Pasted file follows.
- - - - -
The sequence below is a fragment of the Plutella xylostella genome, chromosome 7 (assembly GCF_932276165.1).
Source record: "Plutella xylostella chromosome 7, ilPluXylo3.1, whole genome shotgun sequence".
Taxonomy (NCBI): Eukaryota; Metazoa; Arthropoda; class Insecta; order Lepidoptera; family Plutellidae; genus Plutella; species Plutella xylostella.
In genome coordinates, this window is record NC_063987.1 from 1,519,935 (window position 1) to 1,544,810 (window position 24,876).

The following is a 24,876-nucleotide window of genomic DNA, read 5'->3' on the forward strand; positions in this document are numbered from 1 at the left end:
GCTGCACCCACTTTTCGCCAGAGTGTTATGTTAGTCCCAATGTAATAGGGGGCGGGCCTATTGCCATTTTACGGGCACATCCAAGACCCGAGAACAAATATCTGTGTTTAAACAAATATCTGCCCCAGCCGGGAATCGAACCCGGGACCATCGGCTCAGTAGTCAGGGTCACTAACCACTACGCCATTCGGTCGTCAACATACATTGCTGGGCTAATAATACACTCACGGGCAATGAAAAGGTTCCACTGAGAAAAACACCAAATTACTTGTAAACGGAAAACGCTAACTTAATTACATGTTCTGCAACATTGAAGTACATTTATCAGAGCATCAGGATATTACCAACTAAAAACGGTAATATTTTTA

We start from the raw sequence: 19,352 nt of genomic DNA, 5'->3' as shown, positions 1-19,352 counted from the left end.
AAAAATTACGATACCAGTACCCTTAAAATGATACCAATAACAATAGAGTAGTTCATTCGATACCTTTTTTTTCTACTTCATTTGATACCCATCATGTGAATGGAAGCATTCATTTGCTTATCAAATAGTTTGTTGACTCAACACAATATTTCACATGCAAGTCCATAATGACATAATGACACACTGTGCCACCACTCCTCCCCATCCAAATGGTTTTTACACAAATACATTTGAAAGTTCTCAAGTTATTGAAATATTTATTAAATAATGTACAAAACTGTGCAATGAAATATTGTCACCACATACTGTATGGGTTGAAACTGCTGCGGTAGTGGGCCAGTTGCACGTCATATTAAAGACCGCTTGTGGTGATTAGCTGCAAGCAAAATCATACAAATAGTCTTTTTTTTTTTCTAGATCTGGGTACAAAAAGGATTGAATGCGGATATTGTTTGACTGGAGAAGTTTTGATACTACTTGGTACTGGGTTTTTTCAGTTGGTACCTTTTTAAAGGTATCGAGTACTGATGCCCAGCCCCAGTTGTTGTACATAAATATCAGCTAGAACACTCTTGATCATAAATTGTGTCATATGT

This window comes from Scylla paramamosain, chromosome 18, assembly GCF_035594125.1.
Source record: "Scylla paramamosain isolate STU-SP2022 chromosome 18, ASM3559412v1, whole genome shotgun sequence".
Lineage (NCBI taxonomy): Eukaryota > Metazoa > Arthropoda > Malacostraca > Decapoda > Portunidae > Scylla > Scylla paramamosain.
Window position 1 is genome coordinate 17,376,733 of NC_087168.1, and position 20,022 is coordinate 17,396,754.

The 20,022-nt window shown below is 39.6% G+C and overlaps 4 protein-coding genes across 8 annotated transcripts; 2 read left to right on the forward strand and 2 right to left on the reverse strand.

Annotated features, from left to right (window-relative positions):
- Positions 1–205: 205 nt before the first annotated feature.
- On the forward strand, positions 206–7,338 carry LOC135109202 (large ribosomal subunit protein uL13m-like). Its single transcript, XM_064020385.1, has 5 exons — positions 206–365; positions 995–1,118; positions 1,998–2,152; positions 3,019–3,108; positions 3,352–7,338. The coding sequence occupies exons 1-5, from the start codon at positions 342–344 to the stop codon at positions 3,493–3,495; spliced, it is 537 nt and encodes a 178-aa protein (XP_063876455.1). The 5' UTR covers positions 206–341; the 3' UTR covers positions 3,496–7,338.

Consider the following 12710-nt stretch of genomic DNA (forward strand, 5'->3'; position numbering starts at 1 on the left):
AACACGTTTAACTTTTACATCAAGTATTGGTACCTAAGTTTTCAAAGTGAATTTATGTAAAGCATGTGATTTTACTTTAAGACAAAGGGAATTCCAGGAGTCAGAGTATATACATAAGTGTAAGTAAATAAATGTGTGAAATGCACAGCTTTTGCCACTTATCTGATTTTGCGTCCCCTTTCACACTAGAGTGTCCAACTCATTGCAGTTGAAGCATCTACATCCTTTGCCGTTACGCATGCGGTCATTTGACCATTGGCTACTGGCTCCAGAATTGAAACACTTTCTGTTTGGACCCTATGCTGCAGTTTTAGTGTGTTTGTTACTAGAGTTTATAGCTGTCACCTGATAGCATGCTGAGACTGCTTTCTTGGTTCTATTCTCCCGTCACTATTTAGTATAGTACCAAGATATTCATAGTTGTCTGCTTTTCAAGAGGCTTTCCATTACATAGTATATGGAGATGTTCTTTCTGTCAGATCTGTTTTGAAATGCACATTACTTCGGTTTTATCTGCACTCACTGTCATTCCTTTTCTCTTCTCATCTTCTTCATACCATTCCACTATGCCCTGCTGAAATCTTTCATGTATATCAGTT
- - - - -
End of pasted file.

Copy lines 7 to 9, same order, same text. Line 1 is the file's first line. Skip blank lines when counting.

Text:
We start from the raw sequence: 19,352 nt of genomic DNA, 5'->3' as shown, positions 1-19,352 counted from the left end.
AAAAATTACGATACCAGTACCCTTAAAATGATACCAATAACAATAGAGTAGTTCATTCGATACCTTTTTTTTCTACTTCATTTGATACCCATCATGTGAATGGAAGCATTCATTTGCTTATCAAATAGTTTGTTGACTCAACACAATATTTCACATGCAAGTCCATAATGACATAATGACACACTGTGCCACCACTCCTCCCCATCCAAATGGTTTTTACACAAATACATTTGAAAGTTCTCAAGTTATTGAAATATTTATTAAATAATGTACAAAACTGTGCAATGAAATATTGTCACCACATACTGTATGGGTTGAAACTGCTGCGGTAGTGGGCCAGTTGCACGTCATATTAAAGACCGCTTGTGGTGATTAGCTGCAAGCAAAATCATACAAATAGTCTTTTTTTTTTTCTAGATCTGGGTACAAAAAGGATTGAATGCGGATATTGTTTGACTGGAGAAGTTTTGATACTACTTGGTACTGGGTTTTTTCAGTTGGTACCTTTTTAAAGGTATCGAGTACTGATGCCCAGCCCCAGTTGTTGTACATAAATATCAGCTAGAACACTCTTGATCATAAATTGTGTCATATGT

This window comes from Scylla paramamosain, chromosome 18, assembly GCF_035594125.1.